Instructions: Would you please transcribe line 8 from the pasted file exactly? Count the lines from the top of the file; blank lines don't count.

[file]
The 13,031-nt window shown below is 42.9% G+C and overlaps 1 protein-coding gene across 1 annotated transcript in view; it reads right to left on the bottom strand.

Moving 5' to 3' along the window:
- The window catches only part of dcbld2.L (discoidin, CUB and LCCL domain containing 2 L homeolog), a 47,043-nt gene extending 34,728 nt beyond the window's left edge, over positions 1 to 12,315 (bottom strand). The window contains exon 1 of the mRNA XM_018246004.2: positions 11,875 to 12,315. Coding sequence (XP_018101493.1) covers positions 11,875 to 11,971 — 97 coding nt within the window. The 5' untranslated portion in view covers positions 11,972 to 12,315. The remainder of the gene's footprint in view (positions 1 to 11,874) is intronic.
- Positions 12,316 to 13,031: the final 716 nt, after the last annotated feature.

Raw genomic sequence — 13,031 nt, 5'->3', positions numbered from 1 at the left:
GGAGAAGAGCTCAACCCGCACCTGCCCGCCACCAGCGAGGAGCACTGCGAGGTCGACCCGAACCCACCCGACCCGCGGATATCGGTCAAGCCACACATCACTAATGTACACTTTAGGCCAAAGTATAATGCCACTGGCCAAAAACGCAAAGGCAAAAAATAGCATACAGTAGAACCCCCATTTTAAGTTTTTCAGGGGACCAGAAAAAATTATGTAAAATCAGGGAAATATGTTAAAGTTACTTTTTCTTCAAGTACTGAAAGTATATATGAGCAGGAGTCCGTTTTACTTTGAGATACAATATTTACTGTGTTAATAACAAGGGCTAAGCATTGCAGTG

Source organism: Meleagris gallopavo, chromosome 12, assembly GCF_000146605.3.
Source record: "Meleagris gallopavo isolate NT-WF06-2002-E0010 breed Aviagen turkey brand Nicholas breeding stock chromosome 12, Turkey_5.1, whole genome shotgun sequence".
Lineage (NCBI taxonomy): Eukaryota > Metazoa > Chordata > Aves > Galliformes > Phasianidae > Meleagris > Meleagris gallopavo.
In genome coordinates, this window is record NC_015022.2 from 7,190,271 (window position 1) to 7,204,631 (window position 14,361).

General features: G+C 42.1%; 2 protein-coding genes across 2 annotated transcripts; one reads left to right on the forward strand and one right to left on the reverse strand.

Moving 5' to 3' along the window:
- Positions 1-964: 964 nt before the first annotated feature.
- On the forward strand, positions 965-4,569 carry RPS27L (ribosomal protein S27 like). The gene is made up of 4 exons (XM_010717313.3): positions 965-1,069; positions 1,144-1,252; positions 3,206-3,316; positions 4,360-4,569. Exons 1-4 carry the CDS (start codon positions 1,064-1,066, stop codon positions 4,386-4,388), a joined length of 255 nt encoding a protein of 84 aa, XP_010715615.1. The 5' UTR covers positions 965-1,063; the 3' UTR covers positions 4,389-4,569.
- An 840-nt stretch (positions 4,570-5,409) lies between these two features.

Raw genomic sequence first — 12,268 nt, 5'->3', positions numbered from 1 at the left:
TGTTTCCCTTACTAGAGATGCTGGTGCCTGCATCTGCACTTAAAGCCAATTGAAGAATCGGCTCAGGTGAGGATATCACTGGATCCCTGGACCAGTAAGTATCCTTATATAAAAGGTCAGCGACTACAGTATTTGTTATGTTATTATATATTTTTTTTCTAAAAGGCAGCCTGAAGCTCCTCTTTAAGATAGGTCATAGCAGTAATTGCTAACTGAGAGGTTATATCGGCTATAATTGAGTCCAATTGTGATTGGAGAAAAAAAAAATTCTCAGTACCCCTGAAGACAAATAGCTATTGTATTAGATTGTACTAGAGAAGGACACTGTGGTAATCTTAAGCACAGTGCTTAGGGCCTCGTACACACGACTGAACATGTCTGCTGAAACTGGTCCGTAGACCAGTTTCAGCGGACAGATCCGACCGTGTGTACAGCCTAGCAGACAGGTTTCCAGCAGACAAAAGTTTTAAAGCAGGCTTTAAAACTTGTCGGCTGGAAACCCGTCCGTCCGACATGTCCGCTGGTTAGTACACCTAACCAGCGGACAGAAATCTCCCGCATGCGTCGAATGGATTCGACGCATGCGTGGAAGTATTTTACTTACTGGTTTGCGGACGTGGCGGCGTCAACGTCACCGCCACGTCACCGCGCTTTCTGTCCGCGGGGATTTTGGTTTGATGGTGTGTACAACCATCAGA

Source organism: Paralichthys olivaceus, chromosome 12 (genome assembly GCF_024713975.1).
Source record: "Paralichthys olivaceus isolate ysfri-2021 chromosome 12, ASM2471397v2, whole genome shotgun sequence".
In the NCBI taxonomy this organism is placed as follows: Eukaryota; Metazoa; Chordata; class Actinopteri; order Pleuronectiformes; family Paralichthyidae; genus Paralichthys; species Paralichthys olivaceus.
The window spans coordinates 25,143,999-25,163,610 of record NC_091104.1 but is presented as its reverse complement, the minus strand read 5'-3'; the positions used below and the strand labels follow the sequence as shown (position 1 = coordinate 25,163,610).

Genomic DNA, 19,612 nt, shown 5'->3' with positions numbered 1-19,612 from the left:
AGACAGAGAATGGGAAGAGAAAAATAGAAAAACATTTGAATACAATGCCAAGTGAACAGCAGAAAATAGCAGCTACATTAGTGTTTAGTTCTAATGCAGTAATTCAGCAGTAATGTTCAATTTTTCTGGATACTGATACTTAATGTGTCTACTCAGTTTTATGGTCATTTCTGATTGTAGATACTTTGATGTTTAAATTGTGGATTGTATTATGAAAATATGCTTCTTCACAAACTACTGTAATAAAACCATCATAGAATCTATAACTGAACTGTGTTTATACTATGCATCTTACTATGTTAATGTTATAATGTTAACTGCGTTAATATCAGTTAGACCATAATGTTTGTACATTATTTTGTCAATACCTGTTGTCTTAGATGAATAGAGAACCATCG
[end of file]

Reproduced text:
Source record: "Meleagris gallopavo isolate NT-WF06-2002-E0010 breed Aviagen turkey brand Nicholas breeding stock chromosome 12, Turkey_5.1, whole genome shotgun sequence".